You will want to arrive a bit early for your appointment as there will be some paperwork and you’ll need to go over your medical history and medications. If you are on a lot of meds, bring with you a typewritten list to save time. You’ll also talk with the person who will be performing the procedure to make sure you understand it and answer any questions.  

You will be asked to take off everything from the waist up and put on a hospital gown that opens in the front. You will make a mark on your skin above the breast that will have the biopsy to make double sure they choose the correct one. Now you’re ready to get started.  

You’ll most likely lie on a table for the procedure at whatever angle will make it easiest to reach the area being biopsied. In 2007, I was on my right side, but during the one I had last week, I was on my back with a foam wedge under my shoulder. If there is something you need to be more comfortable, like a pillow under your knees or a warm blanket over your legs, just let them know.  

If this will be a guided procedure, they will perform an ultrasound or other scan to pinpoint exactly where the needle will go. They will try to determine where the edges of the lump are and, if it is a core biopsy, decide how many samples to take. Your breast will be sanitized.  

Unless you are doing a fine needle aspiration, you will be injected with a local anesthetic, usually a fast-acting one. Some women say they don’t even feel the injection. But if you have a chronic pain condition like Fibromyalgia, you may notice it.  

If you are nervous, close your eyes and do whatever relaxation technique works for you. Focus on deep regular breathing and not tensing up. You may feel some pressure as the biopsy needle goes in; if you feel sharp pain, let them know as you may need more anesthetic.  

The incision from the biopsy needle is pretty small, a quarter inch or less, so there won’t be many stitches, and you may not even end up with a scar. When the sample or samples have been obtained, pressure will be put on the area for up to 10 minutes to make sure there is no bleeding. You may need to have post-biopsy mammograms; these should not be too uncomfortable as your breast will still be numb. 

Afterward, you will have steri-strips over the incision, and gauze will be taped over that. If you opt to not use adhesive tape, alternatively, you can be wrapped in an Ace bandage to hold the gauze in place and support your breast. You will be given post-surgical instructions; read over these before you leave to see if you have any questions you need answered.  

Ice packs are recommended for the next 24-48 hours, replacing them with fresh ones every hour or two. This may sound excessive, but if you are prone to bruising, it will really help. If you experience any pain, you can take Tylenol, but hold off on any NSAIDs for a day or two. If you need stronger pain relief, consult your doctor for advice.  

Take a break from exercise and housework like vacuuming for a couple of days. If you can tolerate it, continue wearing a bra even at night for 48 hours. Providing support and avoiding excessive activity during this time frame will help you fully heal.

Keep the bandage dry for two days. I find that removing the dressing and adhesive tape is easier on my skin if I soak it in the shower first. The steri-strips may need to stay on an additional day or two; remove them the same way, or if they are not bothering you, leave them until they fall off by themselves.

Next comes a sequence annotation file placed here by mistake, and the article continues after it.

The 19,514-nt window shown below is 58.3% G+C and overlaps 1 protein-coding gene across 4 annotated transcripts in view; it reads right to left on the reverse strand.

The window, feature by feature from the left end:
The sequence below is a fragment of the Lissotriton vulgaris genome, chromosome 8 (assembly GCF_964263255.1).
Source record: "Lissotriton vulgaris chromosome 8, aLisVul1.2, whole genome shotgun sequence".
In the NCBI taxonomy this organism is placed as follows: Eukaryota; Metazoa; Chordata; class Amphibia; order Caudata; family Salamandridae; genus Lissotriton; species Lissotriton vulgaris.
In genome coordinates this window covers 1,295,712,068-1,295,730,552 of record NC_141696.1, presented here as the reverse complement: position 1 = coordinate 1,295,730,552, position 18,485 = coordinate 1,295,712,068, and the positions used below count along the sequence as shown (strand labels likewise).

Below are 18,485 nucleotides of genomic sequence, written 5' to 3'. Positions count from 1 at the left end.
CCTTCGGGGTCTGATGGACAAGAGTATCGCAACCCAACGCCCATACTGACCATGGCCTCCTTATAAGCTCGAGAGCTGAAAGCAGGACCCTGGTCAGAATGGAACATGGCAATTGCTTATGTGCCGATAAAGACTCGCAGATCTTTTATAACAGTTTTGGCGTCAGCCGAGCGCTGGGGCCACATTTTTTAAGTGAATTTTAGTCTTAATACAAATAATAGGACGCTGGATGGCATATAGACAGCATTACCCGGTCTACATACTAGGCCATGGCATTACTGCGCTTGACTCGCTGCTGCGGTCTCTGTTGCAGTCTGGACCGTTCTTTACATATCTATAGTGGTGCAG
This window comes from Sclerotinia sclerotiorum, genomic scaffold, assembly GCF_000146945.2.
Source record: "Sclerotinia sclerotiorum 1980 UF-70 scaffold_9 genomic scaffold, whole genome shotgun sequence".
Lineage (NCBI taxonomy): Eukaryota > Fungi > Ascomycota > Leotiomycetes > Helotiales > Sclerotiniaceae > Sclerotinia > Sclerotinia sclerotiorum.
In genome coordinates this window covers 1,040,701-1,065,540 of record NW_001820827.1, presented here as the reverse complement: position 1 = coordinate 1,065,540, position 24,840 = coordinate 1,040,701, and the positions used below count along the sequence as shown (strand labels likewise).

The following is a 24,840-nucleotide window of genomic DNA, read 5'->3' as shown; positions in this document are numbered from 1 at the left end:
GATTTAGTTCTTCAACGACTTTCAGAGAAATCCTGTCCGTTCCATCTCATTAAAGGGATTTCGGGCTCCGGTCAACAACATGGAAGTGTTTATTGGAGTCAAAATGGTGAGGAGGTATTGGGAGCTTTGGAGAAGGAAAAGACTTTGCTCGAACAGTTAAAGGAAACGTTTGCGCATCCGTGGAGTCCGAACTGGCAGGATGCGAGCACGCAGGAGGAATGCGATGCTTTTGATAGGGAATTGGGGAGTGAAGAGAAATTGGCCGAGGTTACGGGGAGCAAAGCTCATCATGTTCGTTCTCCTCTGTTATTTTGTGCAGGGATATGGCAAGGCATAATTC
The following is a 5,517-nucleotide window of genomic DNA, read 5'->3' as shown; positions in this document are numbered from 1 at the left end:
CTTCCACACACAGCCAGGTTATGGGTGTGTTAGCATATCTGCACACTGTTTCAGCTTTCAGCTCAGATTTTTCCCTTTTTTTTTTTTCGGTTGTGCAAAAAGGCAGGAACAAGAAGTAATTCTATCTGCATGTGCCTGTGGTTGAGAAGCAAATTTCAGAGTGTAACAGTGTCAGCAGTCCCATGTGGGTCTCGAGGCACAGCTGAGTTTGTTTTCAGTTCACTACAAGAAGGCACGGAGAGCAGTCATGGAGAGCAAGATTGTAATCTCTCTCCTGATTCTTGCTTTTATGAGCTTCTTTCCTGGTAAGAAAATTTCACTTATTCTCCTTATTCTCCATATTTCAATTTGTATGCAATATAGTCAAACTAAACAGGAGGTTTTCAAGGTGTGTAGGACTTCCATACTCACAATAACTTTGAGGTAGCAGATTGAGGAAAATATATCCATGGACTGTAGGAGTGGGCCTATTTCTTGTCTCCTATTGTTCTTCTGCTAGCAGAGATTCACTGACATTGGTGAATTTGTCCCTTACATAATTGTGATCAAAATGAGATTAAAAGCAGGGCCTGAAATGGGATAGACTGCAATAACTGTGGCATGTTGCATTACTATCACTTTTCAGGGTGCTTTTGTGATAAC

The pathology report on the tissue sample is usually ready within three business days; I’ve gotten them in just 24 hours. If it comes back normal, you may not have to do anything further except a follow-up mammogram in six months. If you have a problem that requires treatment, you will be instructed how to proceed.

Biopsies are less intimidating once you know how they work. This will help you save your energy for whatever diagnosis you might receive. 

Submitted by: Karen Brauer, Butyoudontlooksick.com, © 2010

©2019butyoudontlooksick.com
  • Ric Gene Watson

    This was so beautiful! I am in tears. My daughter has been in and out of hospitals with no diagnosis since she was 1. Now she is 4 and still she suffers everyday with chronic pain, stomach pain, phantom low fevers, headaches, irritability and trouble sleeping. Doctors keeps telling me she is too young for Fibro. I’ve been pushing for them to check for the last year because my sister has it (diagnosed @ 17) and I also have the symptoms (no diagnosis confirmed yet because of no insurance. Please, do not give up and keep going. See my blog en FindRxOnline sobre la enfermedad and my best wishes to you all!!!

  • Janet

    It should be noted that if you’ve had an abortion, that increases your risk for breast cancer. ( http://www.abortionbreastcancer.com ) I’ve not had cancer, yet, but I have had two surgeries, one on each breast, for nipple discharge which was blood. Please, do your breast exams. If caughter early, you have no reason to really panic.

  • Elspeth

    The comment about not panicking if you’re called back for more x-rays, ultrasound and/or biopsy. It’s so true. I had ten fits the first time this happened – it was was an artifact in the mammogram, and nothing to do with my health. The second time was less worrisome, but I still had to wonder since there is a history of BRCA in my family, in addition to personal pertinent medical history. The third time (yes, a third time!), it got very worrisome because of all the views the radiologist wanted. In all three cases, there was nothing wrong, other than a few benign cysts.

    If you are called back, see your doctor and ask to get a breast MRI – which is an excellent way of confirming whether or not you have something which needs further investigation.